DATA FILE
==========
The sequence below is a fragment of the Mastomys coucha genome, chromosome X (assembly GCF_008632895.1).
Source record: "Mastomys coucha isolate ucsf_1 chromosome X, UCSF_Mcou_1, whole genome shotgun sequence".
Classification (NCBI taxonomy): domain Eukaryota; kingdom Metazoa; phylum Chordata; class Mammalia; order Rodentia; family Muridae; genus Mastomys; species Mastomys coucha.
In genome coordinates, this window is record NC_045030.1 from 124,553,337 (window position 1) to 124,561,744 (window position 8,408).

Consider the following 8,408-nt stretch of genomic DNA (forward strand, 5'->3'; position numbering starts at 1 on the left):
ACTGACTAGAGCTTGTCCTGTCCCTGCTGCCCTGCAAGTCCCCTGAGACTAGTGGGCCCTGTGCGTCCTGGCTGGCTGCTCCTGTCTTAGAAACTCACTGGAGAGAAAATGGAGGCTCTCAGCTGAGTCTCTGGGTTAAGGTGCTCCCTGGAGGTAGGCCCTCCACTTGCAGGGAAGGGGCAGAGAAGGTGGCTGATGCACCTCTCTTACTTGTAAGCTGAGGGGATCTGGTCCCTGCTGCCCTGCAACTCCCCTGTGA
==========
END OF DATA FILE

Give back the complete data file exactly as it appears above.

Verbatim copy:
The sequence below is a fragment of the Mastomys coucha genome, chromosome X (assembly GCF_008632895.1).
Source record: "Mastomys coucha isolate ucsf_1 chromosome X, UCSF_Mcou_1, whole genome shotgun sequence".
Classification (NCBI taxonomy): domain Eukaryota; kingdom Metazoa; phylum Chordata; class Mammalia; order Rodentia; family Muridae; genus Mastomys; species Mastomys coucha.
In genome coordinates, this window is record NC_045030.1 from 124,553,337 (window position 1) to 124,561,744 (window position 8,408).

Consider the following 8,408-nt stretch of genomic DNA (forward strand, 5'->3'; position numbering starts at 1 on the left):
ACTGACTAGAGCTTGTCCTGTCCCTGCTGCCCTGCAAGTCCCCTGAGACTAGTGGGCCCTGTGCGTCCTGGCTGGCTGCTCCTGTCTTAGAAACTCACTGGAGAGAAAATGGAGGCTCTCAGCTGAGTCTCTGGGTTAAGGTGCTCCCTGGAGGTAGGCCCTCCACTTGCAGGGAAGGGGCAGAGAAGGTGGCTGATGCACCTCTCTTACTTGTAAGCTGAGGGGATCTGGTCCCTGCTGCCCTGCAACTCCCCTGTGA